1/1 on Daily Doubles (Net Earned: $500)
0/1 in Final Jeopardy
Average Coryat: $1,400
Stephen Webb, to win:
6 games: 72.776%
Avg. streak: 7.673 games.
Karen got to spend 8 days camping in Minnesota.
Roy auditioned the same day his son was born.
Stephen bought scarves in Kyoto from a 400-year-old store.
- I found this to be a very enjoyable game for me to watch. I was cheering very loudly throughout, and it was a very satisfying viewing experience overall.
- With $28,000 going into Final, Roy has to be seen as a frontrunner for a spot in Second Chance.
- Today’s box score will be linked to when posted by the show.
Final Jeopardy! wagering suggestions:
(Scores: Roy $28,000 Stephen $19,200 Karen $1,500)
Stephen: Limit your bet to $1,599. (Actual bet: $19,200)
Roy: Standard cover bet over Stephen is $10,401.(Actual bet: $10,401)
Karen: Bet whatever you like. (Actual bet: $400)
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This is a reaction to the proclaimed easiness of the HSR Tournament, isn’t it?🤨😅
So, 1956 made me think “It’s probably some ‘beat’ poet.” And then I thought of Ginsberg “hmm… he was pretty big, wasn’t he?”. And… that’s as far as I got. I couldn’t name a poem of his no matter how much time I had :p
Current FJ streak: 2L
I was way off. Probably by years and content. I guessed Why the caged bird sings.
My brain hurt from trying to decipher what the clue was even ASKING. I finally figured out what it was saying and I had no idea. I’m typically okay with the Literature questions but this one was totally out of my wheelhouse.
This is one of the most awkward phrasings Jeopardy! has ever used.
I wholeheartedly disagree. In my opinion it’s perfectly clear and well within the phrasing Jeopardy has used for nearly 40 years. If there’s any confusion, that’s on the reader/viewer.
I agree. I even thought “chances are the poem title is a single word (in order to fit into the book title VERY well) or at least VERY short”, UNLIKE ‘I know why the caged bird sings’.
[I wasn’t smart enough to think “beat poets”, much less “Ginsberg”, but if I had, like Michael I would have gotten no further than that. The poem’s opening line is not rooted in my consciousness as I could swear I have never heard it or heard of it, probably because of the very young age I was at the time and living in a small town in the Southeast. However, it makes me wonder if it could have been mentioned in a Lenny Bruce scene of The Marvelous Mrs. Maisel and flew right past me.]
Upon learning about this, my reaction was that I thought the Supreme Court decision in 1964 (exemplified by justice Potter Stewart noting that “I know [pornography] when I see it, and . . . this case is not that” was a more well known turning point. I did know about that even then.
HOWLing with happiness today! (Got it , )
I got this one and I am howling with excitement! Congrats stephen! Roy is going to be in the second chance tournament I am definitely certain on that. Literature is my forte!
Stephen must have felt really confident with the FJ category because assuming Roy would wager to cover, the only way Stephen wins is if Roy misses FJ, and with Stephen’s wager, he takes away his opportunity to win a double stumper with Roy. Kudos to Stephen.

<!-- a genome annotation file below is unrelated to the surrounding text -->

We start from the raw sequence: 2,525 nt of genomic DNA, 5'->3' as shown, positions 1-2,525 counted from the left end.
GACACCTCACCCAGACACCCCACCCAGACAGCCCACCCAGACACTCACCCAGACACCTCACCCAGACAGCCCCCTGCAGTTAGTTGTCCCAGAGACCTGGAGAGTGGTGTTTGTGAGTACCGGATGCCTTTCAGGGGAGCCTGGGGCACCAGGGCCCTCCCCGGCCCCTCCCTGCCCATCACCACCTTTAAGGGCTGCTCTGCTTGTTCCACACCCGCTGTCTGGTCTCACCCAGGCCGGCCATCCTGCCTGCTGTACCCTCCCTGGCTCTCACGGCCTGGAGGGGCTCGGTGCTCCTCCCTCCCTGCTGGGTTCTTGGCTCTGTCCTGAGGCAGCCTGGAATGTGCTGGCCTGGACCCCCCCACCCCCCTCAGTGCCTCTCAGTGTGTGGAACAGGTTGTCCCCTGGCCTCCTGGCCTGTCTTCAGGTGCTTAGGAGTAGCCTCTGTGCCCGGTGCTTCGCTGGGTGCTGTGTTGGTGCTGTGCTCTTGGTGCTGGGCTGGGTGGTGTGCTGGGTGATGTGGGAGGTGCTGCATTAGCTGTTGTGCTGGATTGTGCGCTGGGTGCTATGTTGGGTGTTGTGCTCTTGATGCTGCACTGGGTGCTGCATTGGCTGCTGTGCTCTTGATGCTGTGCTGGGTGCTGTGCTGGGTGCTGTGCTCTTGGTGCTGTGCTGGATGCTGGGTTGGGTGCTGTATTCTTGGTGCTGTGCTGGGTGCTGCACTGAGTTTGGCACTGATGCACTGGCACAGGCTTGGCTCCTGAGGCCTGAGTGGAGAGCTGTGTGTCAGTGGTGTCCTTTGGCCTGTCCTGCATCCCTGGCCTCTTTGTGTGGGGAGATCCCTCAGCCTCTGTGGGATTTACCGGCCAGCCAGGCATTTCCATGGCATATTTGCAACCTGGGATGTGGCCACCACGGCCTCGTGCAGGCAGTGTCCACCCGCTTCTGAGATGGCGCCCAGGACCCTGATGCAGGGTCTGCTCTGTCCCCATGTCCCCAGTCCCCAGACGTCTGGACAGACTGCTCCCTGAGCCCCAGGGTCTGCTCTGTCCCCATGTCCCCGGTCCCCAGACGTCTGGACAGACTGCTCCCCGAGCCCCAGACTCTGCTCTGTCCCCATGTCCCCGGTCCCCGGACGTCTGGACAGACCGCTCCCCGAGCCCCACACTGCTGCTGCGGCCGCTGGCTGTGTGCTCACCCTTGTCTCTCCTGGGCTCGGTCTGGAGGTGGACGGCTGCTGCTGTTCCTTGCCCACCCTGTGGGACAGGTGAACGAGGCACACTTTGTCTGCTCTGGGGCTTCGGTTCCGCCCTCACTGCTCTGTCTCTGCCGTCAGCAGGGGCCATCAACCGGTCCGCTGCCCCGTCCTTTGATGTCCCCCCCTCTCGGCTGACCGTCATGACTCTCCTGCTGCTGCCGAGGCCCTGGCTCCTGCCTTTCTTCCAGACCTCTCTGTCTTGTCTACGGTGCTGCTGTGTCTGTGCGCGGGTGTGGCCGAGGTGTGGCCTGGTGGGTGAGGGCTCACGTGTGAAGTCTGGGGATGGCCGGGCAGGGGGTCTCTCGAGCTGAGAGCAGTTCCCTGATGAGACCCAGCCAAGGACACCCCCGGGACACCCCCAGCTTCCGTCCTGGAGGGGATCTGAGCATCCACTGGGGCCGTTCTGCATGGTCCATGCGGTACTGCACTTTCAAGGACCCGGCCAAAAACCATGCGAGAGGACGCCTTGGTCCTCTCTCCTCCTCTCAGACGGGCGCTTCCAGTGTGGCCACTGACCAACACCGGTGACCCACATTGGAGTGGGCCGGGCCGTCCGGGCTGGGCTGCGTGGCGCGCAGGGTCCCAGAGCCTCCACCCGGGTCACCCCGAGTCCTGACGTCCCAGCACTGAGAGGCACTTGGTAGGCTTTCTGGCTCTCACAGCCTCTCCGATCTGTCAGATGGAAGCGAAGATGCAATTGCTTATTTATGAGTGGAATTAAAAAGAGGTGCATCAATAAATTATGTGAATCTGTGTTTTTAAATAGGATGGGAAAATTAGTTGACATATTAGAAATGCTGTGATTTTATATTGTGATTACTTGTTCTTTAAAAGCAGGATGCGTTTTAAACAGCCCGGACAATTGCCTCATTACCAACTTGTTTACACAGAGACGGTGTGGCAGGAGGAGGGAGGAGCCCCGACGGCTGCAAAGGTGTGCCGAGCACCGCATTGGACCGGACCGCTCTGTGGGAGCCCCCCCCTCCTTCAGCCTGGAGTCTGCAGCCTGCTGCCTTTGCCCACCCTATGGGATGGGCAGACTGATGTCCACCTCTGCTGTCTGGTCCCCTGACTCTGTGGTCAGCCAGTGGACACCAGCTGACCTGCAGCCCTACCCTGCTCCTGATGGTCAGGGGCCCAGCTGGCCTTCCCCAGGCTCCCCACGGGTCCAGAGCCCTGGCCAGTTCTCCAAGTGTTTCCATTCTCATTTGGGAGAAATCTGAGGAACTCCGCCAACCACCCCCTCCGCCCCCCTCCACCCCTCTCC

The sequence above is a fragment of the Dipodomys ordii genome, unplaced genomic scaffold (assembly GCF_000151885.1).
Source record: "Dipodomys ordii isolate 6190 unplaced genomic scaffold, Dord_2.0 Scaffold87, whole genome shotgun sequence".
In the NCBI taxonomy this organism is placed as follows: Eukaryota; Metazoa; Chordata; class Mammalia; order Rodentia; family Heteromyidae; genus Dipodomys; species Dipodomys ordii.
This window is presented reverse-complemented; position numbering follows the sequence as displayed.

i completely agree about this being a particularly enjoyable episode, and Roy’s daily double wagering gave me so much life.
is there a stat on winning true daily double twice and still losing the game??
I’m a little confused about about the ‘Same Consonant Thrice’ category tonight. Nobody buzzed in on the $2000 clue about long pooling pants. The answer was “Puddle” but it does not have 3 same consonants. What am I missing here?
It was “Puddled”, not “Puddle”.
Thank you, I just discovered that so I replied to my own post.
Just dug up the questions and answers for today and I see that the official answer was PUDDLED so I am incorrect. I guess I didn’t hear the last D when Ken read the answer. My mistake. 😄
I would have answered The Howl and probably would have lost on a super-technicality
Those of us who lived through the 1950’s had a better shot at this than the three contestants who all appear to be too young for that. Kudos to Stephen for getting this one right. That tells me he really has a broad depth of knowledge which is no surprise considering how well he has done to this point.
With his performance tonight, I’d have to say that Roy is a shoe-in for any upcoming Second Chance Tournament. Agree that this was a really enjoyable episode of Jeopardy! tonight.
Edit: “Shoe-in” should be “Shoo-in.” Sorry about that (typing too fast).
Sometimes I loose my place when typing…
The younger contestants are more likely exposed to Ginsberg poems in high school and college that those who grew up in the 50s ad 60s who read more of TS Eliot, Auden, Pound, Frost etc
You’re probably right about that, Ron. I read all of those poets you mentioned in either high school or college. Because of those classes and my life timeline, I also read Ginsberg. Nice to think that younger generations are being exposed to Ginsberg, etc. Thanks for your feedback.
I read a lot of Kerouac’s books when I was a teen in the 90’s. I think I even wrote a paper on Howl. Didn’t remember it as having changed America. Wish I had that essay though.
I presume that the titles of the categories from the right side of the game board (as we look it at from home,) where inspired by the shows Mayim was featured in, and, hoped that they’d be used in a game she hosted. But, the draw had them being used in a game hosted by Ken.
Literature, especially in a Final Jeopardy is admittedly not a strong point for me. When the clue was shown/read, I said what poem, what book? Maybe I’ll do better with the next FJ.
obviously in mentally editing my comments about titles for catgories being inspired by shows Mayim was featured in, I neglected to write in the Jeopardy round.